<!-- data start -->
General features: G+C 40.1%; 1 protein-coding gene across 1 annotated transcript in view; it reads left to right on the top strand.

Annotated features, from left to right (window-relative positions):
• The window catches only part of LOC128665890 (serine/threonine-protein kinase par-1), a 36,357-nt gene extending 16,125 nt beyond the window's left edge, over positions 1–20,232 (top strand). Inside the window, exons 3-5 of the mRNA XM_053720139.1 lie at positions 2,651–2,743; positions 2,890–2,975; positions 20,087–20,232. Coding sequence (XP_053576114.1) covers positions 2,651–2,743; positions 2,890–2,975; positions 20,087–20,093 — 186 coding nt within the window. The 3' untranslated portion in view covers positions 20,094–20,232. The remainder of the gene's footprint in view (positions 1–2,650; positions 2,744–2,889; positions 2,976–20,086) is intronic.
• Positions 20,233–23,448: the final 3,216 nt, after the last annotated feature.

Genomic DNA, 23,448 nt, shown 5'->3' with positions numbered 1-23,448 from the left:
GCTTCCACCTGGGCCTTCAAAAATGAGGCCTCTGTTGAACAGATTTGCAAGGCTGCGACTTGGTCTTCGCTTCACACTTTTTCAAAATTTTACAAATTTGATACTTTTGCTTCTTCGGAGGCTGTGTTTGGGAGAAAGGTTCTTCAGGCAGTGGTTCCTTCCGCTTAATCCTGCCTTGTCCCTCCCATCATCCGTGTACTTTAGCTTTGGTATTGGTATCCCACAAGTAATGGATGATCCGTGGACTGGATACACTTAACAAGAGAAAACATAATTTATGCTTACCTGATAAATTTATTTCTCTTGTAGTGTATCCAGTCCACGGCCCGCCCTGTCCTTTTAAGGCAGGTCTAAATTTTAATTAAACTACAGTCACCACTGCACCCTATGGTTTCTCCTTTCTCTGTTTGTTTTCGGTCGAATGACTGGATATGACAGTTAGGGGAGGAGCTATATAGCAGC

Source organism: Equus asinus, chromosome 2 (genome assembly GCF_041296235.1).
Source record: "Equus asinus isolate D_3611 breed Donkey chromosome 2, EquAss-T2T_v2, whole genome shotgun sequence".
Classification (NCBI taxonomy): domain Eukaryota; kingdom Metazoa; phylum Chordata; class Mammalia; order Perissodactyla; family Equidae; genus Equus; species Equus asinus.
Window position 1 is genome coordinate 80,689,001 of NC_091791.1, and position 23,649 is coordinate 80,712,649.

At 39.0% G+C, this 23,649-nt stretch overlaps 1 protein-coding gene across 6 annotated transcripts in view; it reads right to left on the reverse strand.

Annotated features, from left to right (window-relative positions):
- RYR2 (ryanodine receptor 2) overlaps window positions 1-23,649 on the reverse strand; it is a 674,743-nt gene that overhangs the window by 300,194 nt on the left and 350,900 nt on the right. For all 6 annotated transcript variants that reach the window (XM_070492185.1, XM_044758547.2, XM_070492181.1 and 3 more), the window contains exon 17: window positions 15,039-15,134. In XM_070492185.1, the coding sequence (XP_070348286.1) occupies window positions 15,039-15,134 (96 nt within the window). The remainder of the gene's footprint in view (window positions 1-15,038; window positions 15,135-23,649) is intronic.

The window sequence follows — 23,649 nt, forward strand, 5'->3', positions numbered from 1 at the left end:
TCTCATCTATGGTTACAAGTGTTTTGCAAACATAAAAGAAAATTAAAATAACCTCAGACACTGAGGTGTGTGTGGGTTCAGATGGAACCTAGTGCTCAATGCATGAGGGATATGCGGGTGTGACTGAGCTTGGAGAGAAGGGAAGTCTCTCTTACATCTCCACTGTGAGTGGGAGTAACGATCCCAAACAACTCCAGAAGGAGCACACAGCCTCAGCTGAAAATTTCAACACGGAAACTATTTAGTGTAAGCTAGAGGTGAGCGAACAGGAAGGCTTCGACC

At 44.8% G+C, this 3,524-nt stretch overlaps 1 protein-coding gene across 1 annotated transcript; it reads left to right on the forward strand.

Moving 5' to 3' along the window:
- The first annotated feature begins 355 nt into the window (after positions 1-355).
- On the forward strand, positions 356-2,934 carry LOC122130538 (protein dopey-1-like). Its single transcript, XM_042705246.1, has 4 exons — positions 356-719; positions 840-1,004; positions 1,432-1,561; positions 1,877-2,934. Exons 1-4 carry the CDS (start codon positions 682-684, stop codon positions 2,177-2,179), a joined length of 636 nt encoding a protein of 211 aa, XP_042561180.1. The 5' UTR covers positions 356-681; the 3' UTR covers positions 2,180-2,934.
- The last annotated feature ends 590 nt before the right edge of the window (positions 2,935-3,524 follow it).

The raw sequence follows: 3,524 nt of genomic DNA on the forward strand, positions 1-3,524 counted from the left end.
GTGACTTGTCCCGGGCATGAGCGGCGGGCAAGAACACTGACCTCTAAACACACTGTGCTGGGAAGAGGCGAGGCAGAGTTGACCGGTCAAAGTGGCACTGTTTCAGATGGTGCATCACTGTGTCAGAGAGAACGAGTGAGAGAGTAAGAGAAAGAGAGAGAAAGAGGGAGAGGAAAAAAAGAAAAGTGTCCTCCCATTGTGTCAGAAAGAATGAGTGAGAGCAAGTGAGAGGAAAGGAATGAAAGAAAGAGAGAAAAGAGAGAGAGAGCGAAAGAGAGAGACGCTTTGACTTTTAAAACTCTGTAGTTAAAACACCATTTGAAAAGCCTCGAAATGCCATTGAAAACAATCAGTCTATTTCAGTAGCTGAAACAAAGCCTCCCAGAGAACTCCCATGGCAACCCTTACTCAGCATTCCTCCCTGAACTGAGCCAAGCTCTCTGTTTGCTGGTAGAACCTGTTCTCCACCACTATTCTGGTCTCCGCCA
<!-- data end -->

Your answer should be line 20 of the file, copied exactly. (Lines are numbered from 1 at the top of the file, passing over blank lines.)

- The last annotated feature ends 590 nt before the right edge of the window (positions 2,935-3,524 follow it).